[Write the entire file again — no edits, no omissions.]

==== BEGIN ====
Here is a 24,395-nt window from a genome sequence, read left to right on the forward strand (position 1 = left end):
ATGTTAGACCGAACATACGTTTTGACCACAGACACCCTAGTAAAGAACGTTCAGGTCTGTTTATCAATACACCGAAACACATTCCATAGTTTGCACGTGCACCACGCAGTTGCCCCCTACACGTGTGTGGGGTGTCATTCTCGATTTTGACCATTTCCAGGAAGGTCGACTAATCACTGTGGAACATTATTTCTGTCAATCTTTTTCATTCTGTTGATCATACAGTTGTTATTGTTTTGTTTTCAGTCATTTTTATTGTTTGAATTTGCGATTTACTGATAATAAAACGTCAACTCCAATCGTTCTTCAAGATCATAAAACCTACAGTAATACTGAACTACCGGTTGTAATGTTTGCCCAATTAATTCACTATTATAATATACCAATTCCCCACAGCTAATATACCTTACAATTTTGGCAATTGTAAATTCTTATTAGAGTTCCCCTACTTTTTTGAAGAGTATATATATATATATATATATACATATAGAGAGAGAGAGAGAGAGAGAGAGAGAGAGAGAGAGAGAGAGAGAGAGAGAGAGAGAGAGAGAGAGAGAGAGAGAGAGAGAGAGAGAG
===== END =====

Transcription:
Here is a 24,395-nt window from a genome sequence, read left to right on the forward strand (position 1 = left end):
ATGTTAGACCGAACATACGTTTTGACCACAGACACCCTAGTAAAGAACGTTCAGGTCTGTTTATCAATACACCGAAACACATTCCATAGTTTGCACGTGCACCACGCAGTTGCCCCCTACACGTGTGTGGGGTGTCATTCTCGATTTTGACCATTTCCAGGAAGGTCGACTAATCACTGTGGAACATTATTTCTGTCAATCTTTTTCATTCTGTTGATCATACAGTTGTTATTGTTTTGTTTTCAGTCATTTTTATTGTTTGAATTTGCGATTTACTGATAATAAAACGTCAACTCCAATCGTTCTTCAAGATCATAAAACCTACAGTAATACTGAACTACCGGTTGTAATGTTTGCCCAATTAATTCACTATTATAATATACCAATTCCCCACAGCTAATATACCTTACAATTTTGGCAATTGTAAATTCTTATTAGAGTTCCCCTACTTTTTTGAAGAGTATATATATATATATATATATACATATAGAGAGAGAGAGAGAGAGAGAGAGAGAGAGAGAGAGAGAGAGAGAGAGAGAGAGAGAGAGAGAGAGAGAGAGAGAGAGAGAGAGAGAG